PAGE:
Given the clarity of Justice Roberts’ statement, “if any court finds an Act of Congress unconstitutional, we will take it,” I’ll be amending my prediction otherwise, since the CAFC did just that, in Brunetti.

There are plenty of good reasons for the Court to decide the constitutionality of the “scandalous” and “immoral” language, separate and apart from the disparagement language found to violate the First Amendment in Tam (here, here, here, here, here, and here).

If the Court does hear Brunetti, let’s hope Section 7 of the Lanham Act — the provision expressly noting that federal registrations are issued “in the name of the United States of America” — won’t be some uninteresting and ignored “nuance” of trademark law to the justices.

Last Friday was a big day for Erik Brunetti. He won his appeal at the CAFC, opening the door to federal trademark registration of his four-letter-word “fuct” clothing and fashion brand name.

The same door swung wide open for all other vulgar, scandalous, and immoral designations used as trademarks, because the 112-year old registration prohibition was found to violate free speech.

You may recall where I take a knee on the free speech argument as it relates to the government’s issuance of federal trademark registrations, see here, here, here, here, here, here, and here.

I’m continuing to believe Congress has the power under the Commerce Clause to distance itself from and not be viewed as endorsing certain subject matter on public policy grounds, especially when Certificates of Registration are issued “in the name of the United States of America.”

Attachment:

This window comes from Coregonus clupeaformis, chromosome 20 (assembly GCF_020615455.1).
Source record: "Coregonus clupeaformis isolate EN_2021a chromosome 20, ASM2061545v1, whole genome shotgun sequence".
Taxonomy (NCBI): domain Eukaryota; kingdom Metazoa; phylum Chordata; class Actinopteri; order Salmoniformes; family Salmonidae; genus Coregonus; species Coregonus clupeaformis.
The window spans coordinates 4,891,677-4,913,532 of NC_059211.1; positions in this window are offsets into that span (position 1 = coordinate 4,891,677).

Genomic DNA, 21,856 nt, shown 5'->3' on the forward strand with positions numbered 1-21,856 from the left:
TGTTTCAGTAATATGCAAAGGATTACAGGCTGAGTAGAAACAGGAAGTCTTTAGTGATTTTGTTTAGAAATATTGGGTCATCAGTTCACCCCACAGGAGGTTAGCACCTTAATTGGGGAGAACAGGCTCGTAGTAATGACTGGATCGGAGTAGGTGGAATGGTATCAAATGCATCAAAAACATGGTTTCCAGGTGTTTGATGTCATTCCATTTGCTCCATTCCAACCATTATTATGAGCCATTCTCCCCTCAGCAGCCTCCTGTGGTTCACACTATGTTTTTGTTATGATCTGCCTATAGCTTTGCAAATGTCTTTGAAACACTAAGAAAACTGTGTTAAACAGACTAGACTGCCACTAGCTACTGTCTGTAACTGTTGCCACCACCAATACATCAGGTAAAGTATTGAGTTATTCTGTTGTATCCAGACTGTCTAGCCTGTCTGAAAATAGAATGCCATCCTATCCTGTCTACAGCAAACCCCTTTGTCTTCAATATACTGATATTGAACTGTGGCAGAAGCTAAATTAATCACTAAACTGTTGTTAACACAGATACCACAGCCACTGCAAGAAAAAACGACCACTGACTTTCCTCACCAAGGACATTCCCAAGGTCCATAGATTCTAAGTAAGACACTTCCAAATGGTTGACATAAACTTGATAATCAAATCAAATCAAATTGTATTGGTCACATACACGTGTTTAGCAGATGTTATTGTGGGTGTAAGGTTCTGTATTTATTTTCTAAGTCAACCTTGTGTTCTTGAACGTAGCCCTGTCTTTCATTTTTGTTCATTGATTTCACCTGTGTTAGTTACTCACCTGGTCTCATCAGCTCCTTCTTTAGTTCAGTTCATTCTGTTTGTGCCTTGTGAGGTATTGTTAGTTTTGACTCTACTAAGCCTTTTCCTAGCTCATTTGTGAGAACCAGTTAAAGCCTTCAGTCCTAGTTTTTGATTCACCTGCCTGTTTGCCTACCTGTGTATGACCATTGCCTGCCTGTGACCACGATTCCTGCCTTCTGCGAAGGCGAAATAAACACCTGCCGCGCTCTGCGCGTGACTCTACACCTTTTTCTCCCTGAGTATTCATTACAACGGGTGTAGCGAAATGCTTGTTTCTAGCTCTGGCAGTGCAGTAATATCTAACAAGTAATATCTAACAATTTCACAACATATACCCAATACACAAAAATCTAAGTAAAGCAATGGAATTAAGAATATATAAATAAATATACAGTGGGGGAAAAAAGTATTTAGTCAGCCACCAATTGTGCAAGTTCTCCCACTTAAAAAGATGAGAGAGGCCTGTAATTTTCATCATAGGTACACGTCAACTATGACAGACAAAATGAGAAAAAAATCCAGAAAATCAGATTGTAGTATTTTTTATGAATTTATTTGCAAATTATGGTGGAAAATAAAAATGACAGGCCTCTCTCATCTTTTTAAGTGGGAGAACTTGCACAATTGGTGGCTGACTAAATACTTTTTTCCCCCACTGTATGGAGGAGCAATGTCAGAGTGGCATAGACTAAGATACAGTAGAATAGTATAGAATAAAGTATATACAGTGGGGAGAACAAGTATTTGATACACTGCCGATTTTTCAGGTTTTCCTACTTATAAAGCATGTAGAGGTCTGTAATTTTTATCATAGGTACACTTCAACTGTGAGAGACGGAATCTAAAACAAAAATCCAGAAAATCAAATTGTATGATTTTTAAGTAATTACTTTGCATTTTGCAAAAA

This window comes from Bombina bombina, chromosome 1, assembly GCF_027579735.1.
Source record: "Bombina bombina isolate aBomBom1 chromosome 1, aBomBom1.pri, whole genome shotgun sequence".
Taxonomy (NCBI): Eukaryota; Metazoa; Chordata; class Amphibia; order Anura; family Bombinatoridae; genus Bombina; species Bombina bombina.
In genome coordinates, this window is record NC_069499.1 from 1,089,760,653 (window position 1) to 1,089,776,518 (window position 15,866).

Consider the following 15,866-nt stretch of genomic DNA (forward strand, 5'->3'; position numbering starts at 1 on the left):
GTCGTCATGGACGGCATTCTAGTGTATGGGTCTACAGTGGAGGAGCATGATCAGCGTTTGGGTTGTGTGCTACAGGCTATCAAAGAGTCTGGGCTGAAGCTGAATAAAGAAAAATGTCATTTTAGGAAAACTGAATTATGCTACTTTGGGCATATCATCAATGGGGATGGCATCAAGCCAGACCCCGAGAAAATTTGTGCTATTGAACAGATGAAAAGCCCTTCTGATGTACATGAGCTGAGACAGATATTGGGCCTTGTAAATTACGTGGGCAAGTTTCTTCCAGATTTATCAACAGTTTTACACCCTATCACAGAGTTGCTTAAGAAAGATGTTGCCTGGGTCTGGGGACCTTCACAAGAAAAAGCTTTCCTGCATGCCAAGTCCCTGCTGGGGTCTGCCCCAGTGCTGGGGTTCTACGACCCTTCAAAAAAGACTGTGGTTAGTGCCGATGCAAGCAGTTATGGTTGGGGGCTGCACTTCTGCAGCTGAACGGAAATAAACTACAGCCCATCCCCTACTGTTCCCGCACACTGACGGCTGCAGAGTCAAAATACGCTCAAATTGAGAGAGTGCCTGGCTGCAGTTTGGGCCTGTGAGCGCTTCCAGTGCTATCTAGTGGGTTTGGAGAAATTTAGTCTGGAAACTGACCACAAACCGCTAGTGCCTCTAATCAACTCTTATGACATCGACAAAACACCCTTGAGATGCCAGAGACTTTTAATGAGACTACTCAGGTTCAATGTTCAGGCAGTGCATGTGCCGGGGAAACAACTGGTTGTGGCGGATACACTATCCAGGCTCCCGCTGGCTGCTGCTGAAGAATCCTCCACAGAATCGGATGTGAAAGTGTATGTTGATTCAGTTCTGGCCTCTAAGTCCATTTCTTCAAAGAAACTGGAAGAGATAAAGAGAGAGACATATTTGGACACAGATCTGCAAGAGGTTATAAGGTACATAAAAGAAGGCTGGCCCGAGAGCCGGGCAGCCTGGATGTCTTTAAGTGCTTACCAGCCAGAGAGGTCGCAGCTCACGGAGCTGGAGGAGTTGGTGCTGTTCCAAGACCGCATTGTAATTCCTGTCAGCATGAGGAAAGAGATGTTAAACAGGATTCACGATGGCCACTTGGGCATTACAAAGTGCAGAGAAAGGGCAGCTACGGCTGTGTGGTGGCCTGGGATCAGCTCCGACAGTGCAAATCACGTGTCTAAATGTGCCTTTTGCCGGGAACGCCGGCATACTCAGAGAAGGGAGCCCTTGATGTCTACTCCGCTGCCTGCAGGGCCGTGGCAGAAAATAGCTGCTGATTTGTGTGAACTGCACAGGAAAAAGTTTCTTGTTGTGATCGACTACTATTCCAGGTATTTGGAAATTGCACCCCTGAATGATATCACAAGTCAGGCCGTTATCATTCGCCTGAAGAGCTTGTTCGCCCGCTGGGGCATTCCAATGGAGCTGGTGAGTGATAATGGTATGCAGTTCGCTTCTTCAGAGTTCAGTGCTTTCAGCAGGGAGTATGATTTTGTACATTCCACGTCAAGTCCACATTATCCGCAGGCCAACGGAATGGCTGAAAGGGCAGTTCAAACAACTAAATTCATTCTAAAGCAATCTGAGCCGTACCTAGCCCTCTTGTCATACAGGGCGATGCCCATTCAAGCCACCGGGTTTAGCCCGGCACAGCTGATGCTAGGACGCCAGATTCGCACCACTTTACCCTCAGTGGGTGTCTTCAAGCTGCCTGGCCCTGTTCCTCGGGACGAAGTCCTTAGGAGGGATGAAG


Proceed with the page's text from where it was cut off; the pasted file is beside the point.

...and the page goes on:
Having said that, I’m thinking the federal government has done a less than stellar job of articulating and advocating for this right, which may very well explain the current state of affairs.

What is striking about the CAFC ruling is its breadth. It isn’t guided by the Supreme Court’s Tam decision — requiring viewpoint discrimination — as the Tam Court found with disparagement.

The CAFC did not decide whether the “scandalous and immoral” clause constitutes impermissible viewpoint discrimination, instead it seized on mere content as lower hanging fruit for invalidation.

The problem with focusing on content alone is that it proves too much. Trademarks, by definition, are made up of content, and many other provisions of federal law limit the right to register based on content, so, if this analysis holds, what additional previously-thought-well-settled provisions of federal trademark law will fall? Importantly, some even allow for injunctive relief: tarnishment.

Asked before, but will dilution by tarnishment survive this kind of strict free speech scrutiny? According to the CAFC in Brunetti, strict scrutiny applies even without viewpoint discrimination.

All that leads me to explore with you Brunetti’s line of “fuct” clothing, and in particular, this t-shirt which is surprisingly for sale online, here.

We’ll see for how long it’s available online, or whether Mr. Brunetti will need to Go Further, to get another brand’s attention, hello, Ford:

It’s hard to imagine the famous Ford logo, consisting of the distinctive script and blue oval, not being considered sufficiently famous and worthy of protection against dilution — without a showing of likelihood of confusion. But, given Tam and Brunetti, is a dilution by tarnishment claim even viable, or is it just another federal trademark provision about to fall, in favor of free speech.